I don't often read Peter Hitchens (or indeed anything in the Mail or Mail on Sunday, you will be shocked to learn) but somebody pointed me at this column and it set me thinking.
I am not sure precisely what the Chancellor meant in calling full-time motherhood 'a lifestyle choice'; but then I suspect that he wasn't sure either, so that's OK. It sounded, at least, somewhat disapproving.
Antonia was born some 22 years ago, and we were younger and (a little) more in tune with the spirit of the age. Anna (Mrs T.) was a successful professional: a Finance Director at the age of 30. She earned about the same (on a regular basis) as I earned erratically from my freelance work. So it seemed sensible for her to keep working (she enjoyed her work) and arrange for childcare for Ant. We did that: it was a bit stressful taking her to a nursery which she clearly enjoyed less than our company, and it was hard for Anna, who felt guilty when at work, thinking about her baby, and guilty when at home, thinking about her work...
Then Bernadette arrived, a couple of years later. Anna decided to go part-time, and we got a nanny for the girls.
It didn't work. Her employer was very supportive, but nonetheless, Anna was expected to do exactly the same in part-time hours as she had been doing in full-time hours, for rather less pay. The nanny, though a delightful girl, was not as intelligent or as stimulating, or as fun for the girls to be with, and certainly was not passing on the kinds of values and lifestyle (there's that word again) that we wished. A simple example was that she rarely read them any stories...
So Anna quit, and has been a full-time mother (more or less) ever since. I say more or less, as she has done some part-time short-term jobs, and also a significant amount of voluntary work, once all the kids were at school - but nearly all during school hours.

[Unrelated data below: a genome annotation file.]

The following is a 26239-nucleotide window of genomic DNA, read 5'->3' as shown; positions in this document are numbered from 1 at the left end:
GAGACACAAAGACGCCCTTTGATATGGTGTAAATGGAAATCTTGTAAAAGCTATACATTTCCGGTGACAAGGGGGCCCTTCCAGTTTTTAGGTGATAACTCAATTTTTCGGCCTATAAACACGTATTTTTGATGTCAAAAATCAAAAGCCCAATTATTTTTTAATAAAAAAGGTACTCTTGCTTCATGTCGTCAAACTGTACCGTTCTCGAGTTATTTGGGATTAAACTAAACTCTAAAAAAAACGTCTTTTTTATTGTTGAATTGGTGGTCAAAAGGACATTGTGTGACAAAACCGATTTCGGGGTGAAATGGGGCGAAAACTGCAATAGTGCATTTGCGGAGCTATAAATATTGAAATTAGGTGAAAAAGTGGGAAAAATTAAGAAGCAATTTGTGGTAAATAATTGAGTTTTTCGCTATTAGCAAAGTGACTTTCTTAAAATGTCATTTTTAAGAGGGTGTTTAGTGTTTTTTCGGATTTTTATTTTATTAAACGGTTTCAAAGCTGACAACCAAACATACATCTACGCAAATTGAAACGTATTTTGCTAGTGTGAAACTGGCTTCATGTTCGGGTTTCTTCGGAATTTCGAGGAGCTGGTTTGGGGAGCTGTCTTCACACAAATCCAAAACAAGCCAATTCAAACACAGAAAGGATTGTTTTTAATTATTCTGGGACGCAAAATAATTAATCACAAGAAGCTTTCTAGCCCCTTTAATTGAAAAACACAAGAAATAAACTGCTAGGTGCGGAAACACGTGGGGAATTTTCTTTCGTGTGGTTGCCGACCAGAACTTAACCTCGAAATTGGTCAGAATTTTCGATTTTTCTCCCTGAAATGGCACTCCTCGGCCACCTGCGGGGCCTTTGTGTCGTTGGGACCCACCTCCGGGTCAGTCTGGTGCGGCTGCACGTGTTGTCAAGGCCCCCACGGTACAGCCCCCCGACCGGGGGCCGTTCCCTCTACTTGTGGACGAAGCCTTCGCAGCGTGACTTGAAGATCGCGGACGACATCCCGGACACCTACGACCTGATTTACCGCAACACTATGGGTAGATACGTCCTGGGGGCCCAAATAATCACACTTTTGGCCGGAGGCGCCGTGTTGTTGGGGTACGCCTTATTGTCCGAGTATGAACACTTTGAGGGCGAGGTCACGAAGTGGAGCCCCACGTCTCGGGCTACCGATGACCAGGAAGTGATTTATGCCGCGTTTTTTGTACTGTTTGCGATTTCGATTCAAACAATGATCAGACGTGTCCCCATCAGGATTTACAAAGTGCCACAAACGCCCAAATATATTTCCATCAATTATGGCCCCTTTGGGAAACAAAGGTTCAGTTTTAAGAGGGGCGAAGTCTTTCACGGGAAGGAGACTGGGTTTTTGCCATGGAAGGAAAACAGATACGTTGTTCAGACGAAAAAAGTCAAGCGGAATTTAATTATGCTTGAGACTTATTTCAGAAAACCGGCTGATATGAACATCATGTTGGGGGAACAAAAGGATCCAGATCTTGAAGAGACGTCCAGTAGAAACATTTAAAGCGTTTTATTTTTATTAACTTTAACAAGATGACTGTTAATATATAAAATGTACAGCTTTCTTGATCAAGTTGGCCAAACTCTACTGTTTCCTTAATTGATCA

The benefits have been significant: her relationship with all of the children is excellent; they have all grown up happy, healthy, confident and secure. They all practice their Faith.
But of course there has been a cost. Whilst we are not impoverished, we have an income of about 50% of that which we would have had if she had stayed in employment, and with no security attached to it either (and indeed it has fluctuated fairly dramatically over the years: it can be feast or famine here...) She has no pension of course (and as the one I have paid into for three decades is worth almost nothing, that is significant).
As a result, we tend to go easy on things like holidays: for many years, camping in Scotland was the family holiday. Last year and this, we have pushed the boat out and hired a cottage for a week. But it is a long time - more than a decade - since we had a holiday abroad as a family.
That, I think, is a lifestyle choice; though in fact we see it more as living our vocation. It is a choice we made about how we thought we should live our lives. It was not without costs, including a certain amount of social disapprobation, but it is one we are both happy with; and we appreciate that it is a choice that we were lucky to be able to make.
But why the Chancellor should look down his nose at it, which seems to be the drift of his remarks, is a mystery to me.
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